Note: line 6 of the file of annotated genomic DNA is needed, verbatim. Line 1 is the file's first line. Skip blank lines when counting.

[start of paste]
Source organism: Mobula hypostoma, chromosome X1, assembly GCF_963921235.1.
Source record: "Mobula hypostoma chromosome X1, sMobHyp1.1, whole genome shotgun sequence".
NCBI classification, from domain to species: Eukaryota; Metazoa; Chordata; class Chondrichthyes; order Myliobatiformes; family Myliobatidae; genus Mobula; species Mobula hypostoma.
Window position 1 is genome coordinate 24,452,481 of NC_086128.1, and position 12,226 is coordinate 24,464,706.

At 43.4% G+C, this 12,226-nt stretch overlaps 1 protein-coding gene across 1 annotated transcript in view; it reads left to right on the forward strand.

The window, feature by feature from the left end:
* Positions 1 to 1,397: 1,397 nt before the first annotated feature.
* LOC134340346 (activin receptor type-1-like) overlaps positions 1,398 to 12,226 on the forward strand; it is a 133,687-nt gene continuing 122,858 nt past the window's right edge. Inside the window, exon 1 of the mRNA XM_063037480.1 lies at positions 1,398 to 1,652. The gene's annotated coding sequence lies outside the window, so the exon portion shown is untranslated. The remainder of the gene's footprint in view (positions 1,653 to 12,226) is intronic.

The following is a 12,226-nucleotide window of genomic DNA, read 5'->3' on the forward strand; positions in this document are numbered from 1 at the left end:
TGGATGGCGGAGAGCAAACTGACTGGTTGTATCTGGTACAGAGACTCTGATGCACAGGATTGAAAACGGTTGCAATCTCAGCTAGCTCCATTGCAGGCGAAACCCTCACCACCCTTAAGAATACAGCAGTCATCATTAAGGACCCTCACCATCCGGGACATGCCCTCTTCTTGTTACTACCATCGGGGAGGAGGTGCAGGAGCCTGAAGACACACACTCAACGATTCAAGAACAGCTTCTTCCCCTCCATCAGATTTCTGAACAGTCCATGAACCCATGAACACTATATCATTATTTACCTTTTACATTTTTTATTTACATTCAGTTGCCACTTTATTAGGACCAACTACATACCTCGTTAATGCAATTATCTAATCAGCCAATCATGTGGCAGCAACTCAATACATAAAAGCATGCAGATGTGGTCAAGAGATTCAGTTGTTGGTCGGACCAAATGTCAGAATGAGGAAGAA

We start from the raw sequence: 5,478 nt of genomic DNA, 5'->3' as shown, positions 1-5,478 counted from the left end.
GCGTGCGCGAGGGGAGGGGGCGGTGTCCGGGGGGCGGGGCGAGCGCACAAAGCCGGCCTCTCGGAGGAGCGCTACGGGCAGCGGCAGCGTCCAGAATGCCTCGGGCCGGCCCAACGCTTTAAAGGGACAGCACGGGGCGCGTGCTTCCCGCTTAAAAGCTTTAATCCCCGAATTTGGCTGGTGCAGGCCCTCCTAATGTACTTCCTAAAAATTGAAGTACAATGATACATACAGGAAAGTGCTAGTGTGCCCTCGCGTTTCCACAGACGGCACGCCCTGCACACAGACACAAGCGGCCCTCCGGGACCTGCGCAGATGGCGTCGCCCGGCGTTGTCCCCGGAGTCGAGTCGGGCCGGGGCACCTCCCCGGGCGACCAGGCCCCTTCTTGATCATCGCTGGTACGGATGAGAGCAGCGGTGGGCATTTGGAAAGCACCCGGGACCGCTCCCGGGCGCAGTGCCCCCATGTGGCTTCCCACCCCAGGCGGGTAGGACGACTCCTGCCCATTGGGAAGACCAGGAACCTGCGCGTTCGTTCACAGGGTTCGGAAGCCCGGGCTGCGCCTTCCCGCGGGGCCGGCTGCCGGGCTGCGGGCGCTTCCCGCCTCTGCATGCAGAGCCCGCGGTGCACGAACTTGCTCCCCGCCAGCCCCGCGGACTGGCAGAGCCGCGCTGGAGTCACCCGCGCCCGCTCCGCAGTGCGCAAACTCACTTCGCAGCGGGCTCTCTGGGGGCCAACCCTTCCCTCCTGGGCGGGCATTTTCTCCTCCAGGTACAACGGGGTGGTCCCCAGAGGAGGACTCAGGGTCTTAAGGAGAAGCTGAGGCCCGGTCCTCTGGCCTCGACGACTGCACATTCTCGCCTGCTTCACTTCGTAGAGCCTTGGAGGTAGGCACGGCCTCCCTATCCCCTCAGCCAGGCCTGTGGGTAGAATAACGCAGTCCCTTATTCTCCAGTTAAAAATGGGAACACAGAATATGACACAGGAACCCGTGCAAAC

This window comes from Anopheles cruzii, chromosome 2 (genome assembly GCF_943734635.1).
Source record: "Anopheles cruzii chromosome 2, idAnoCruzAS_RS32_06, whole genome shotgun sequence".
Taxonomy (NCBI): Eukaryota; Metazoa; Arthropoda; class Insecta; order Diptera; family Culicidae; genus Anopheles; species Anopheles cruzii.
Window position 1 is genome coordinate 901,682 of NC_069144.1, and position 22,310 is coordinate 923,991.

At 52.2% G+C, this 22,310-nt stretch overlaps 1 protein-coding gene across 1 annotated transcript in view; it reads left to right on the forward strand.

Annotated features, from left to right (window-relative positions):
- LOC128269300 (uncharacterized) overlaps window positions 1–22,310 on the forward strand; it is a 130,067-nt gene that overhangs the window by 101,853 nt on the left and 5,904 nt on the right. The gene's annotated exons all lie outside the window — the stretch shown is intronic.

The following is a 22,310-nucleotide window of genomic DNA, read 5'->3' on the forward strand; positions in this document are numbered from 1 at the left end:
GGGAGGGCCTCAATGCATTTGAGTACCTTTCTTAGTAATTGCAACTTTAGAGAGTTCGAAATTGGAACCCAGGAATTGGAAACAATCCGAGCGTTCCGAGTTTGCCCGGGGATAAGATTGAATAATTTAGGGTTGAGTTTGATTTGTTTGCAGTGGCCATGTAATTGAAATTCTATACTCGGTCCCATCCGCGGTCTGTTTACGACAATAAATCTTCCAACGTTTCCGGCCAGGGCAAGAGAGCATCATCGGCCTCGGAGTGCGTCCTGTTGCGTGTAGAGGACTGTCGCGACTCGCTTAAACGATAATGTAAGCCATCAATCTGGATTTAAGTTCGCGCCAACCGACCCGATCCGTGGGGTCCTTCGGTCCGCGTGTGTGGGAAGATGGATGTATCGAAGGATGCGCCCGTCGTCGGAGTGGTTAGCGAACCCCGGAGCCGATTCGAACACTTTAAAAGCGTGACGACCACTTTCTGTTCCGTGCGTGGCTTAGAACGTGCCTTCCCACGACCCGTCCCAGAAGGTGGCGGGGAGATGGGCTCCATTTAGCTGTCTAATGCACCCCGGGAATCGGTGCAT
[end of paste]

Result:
The window, feature by feature from the left end: